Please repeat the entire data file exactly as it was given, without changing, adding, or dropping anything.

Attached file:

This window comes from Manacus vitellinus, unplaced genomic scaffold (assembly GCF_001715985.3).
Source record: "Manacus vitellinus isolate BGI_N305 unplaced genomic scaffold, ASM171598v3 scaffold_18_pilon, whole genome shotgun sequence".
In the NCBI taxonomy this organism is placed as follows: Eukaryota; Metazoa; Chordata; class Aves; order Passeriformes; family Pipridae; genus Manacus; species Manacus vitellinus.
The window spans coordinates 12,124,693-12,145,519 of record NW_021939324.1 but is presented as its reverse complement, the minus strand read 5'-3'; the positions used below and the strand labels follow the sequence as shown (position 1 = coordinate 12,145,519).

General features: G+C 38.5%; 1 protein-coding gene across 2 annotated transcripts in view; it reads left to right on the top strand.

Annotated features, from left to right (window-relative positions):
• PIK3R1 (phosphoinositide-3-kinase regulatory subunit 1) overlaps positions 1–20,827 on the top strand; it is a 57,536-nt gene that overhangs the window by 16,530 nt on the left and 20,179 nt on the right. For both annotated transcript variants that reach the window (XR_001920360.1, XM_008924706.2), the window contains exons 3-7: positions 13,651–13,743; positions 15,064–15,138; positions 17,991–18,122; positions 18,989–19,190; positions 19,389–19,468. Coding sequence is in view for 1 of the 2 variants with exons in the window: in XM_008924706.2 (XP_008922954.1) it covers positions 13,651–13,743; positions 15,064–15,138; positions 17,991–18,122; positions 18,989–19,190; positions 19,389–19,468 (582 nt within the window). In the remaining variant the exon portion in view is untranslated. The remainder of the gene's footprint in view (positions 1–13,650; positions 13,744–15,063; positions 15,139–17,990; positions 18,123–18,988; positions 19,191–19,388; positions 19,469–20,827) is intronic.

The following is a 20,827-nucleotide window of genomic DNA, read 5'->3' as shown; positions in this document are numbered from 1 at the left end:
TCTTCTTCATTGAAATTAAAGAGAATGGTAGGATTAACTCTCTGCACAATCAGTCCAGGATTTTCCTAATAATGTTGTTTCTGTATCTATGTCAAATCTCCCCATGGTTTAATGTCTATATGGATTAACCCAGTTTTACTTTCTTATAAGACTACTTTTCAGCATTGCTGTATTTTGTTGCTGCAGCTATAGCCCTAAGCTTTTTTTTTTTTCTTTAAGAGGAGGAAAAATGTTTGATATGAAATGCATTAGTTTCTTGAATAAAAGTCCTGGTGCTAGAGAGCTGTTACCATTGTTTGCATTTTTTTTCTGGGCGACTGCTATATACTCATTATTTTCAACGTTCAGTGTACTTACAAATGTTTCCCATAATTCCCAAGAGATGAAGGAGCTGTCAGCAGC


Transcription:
This window comes from Manacus vitellinus, unplaced genomic scaffold (assembly GCF_001715985.3).
Source record: "Manacus vitellinus isolate BGI_N305 unplaced genomic scaffold, ASM171598v3 scaffold_18_pilon, whole genome shotgun sequence".
In the NCBI taxonomy this organism is placed as follows: Eukaryota; Metazoa; Chordata; class Aves; order Passeriformes; family Pipridae; genus Manacus; species Manacus vitellinus.
The window spans coordinates 12,124,693-12,145,519 of record NW_021939324.1 but is presented as its reverse complement, the minus strand read 5'-3'; the positions used below and the strand labels follow the sequence as shown (position 1 = coordinate 12,145,519).

General features: G+C 38.5%; 1 protein-coding gene across 2 annotated transcripts in view; it reads left to right on the top strand.

Annotated features, from left to right (window-relative positions):
• PIK3R1 (phosphoinositide-3-kinase regulatory subunit 1) overlaps positions 1–20,827 on the top strand; it is a 57,536-nt gene that overhangs the window by 16,530 nt on the left and 20,179 nt on the right. For both annotated transcript variants that reach the window (XR_001920360.1, XM_008924706.2), the window contains exons 3-7: positions 13,651–13,743; positions 15,064–15,138; positions 17,991–18,122; positions 18,989–19,190; positions 19,389–19,468. Coding sequence is in view for 1 of the 2 variants with exons in the window: in XM_008924706.2 (XP_008922954.1) it covers positions 13,651–13,743; positions 15,064–15,138; positions 17,991–18,122; positions 18,989–19,190; positions 19,389–19,468 (582 nt within the window). In the remaining variant the exon portion in view is untranslated. The remainder of the gene's footprint in view (positions 1–13,650; positions 13,744–15,063; positions 15,139–17,990; positions 18,123–18,988; positions 19,191–19,388; positions 19,469–20,827) is intronic.

The following is a 20,827-nucleotide window of genomic DNA, read 5'->3' as shown; positions in this document are numbered from 1 at the left end:
TCTTCTTCATTGAAATTAAAGAGAATGGTAGGATTAACTCTCTGCACAATCAGTCCAGGATTTTCCTAATAATGTTGTTTCTGTATCTATGTCAAATCTCCCCATGGTTTAATGTCTATATGGATTAACCCAGTTTTACTTTCTTATAAGACTACTTTTCAGCATTGCTGTATTTTGTTGCTGCAGCTATAGCCCTAAGCTTTTTTTTTTTTCTTTAAGAGGAGGAAAAATGTTTGATATGAAATGCATTAGTTTCTTGAATAAAAGTCCTGGTGCTAGAGAGCTGTTACCATTGTTTGCATTTTTTTTCTGGGCGACTGCTATATACTCATTATTTTCAACGTTCAGTGTACTTACAAATGTTTCCCATAATTCCCAAGAGATGAAGGAGCTGTCAGCAGC